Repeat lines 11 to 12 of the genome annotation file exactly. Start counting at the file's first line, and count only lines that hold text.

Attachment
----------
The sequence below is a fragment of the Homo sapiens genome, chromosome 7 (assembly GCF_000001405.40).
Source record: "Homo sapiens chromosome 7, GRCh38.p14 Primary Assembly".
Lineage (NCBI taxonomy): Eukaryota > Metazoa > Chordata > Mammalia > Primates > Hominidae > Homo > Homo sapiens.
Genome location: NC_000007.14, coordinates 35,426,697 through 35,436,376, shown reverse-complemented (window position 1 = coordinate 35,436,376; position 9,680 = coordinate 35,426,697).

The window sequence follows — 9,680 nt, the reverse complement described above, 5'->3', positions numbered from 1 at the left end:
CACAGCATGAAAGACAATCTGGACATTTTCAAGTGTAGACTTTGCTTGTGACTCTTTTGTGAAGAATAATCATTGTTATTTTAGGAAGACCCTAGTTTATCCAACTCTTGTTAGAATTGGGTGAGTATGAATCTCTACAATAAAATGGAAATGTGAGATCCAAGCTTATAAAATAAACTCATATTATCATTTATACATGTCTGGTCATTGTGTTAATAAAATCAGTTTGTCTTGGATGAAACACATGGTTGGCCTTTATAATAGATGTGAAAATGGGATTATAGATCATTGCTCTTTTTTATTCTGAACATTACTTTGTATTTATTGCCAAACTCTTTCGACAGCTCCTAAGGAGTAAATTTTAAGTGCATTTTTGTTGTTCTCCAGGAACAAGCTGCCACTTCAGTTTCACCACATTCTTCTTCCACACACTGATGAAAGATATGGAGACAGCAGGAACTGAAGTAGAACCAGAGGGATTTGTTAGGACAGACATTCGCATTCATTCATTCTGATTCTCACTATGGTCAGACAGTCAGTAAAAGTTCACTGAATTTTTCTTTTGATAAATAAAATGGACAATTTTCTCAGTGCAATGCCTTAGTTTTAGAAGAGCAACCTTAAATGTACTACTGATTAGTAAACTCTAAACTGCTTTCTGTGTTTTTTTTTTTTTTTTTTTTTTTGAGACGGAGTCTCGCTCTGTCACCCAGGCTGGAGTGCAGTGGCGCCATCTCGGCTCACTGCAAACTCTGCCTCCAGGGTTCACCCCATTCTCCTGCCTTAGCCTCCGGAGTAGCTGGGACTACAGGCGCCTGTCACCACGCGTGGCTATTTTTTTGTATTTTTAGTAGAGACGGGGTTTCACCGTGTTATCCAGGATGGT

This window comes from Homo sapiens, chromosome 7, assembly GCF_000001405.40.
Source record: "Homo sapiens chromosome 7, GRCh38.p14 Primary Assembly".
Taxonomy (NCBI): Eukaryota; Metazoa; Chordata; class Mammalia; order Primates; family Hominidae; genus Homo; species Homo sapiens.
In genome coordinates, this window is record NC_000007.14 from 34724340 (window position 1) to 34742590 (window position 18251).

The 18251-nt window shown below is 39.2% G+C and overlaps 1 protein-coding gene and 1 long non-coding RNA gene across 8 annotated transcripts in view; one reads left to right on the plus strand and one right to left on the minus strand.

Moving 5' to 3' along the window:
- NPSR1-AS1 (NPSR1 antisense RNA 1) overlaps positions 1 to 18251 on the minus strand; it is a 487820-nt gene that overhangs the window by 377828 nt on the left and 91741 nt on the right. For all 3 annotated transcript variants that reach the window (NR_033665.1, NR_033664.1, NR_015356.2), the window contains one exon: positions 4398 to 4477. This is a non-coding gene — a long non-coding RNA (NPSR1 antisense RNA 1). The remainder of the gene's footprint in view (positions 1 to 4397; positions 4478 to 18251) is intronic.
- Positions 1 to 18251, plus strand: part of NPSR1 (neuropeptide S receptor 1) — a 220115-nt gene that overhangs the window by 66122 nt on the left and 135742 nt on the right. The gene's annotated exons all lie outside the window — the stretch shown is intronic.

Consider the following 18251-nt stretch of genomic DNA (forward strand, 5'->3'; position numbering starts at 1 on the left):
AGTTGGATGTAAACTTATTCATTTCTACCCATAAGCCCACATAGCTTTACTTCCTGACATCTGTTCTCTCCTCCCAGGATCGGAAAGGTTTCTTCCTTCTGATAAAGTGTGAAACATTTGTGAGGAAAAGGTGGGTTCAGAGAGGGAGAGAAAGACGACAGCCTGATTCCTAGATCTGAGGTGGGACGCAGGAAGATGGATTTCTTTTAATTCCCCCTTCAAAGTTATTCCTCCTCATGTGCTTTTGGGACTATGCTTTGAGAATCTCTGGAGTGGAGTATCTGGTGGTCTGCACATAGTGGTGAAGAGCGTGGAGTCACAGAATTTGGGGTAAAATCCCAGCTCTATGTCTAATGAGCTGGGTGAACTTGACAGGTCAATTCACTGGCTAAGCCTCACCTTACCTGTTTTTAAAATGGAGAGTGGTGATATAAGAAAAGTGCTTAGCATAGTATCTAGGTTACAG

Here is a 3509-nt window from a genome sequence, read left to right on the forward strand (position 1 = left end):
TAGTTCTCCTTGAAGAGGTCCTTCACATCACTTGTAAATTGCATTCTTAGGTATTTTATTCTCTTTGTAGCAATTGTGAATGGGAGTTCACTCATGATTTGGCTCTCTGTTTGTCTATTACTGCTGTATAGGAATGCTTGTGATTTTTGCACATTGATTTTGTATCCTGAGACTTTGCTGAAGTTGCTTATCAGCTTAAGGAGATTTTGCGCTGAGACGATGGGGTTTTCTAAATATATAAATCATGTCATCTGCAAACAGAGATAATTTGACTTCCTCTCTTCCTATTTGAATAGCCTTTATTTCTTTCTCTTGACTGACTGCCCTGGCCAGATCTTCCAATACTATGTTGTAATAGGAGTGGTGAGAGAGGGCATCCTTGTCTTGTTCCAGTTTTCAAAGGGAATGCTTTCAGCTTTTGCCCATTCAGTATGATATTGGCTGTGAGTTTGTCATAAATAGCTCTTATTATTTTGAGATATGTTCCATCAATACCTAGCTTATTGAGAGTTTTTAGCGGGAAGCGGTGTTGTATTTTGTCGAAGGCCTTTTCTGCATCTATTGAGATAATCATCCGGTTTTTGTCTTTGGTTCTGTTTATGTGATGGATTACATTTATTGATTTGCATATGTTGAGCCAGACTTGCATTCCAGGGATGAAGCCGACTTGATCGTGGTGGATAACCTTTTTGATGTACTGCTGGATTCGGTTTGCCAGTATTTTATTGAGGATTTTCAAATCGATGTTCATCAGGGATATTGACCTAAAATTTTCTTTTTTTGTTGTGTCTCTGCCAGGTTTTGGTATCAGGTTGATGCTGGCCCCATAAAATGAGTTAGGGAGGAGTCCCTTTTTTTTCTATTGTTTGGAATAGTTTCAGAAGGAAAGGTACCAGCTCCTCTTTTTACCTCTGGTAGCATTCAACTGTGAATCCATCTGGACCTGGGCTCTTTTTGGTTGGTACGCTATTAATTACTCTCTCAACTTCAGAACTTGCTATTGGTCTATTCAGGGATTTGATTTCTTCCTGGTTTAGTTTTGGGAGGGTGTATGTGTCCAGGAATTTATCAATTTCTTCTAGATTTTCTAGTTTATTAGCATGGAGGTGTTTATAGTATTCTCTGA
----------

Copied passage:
The 18251-nt window shown below is 39.2% G+C and overlaps 1 protein-coding gene and 1 long non-coding RNA gene across 8 annotated transcripts in view; one reads left to right on the plus strand and one right to left on the minus strand.

Moving 5' to 3' along the window: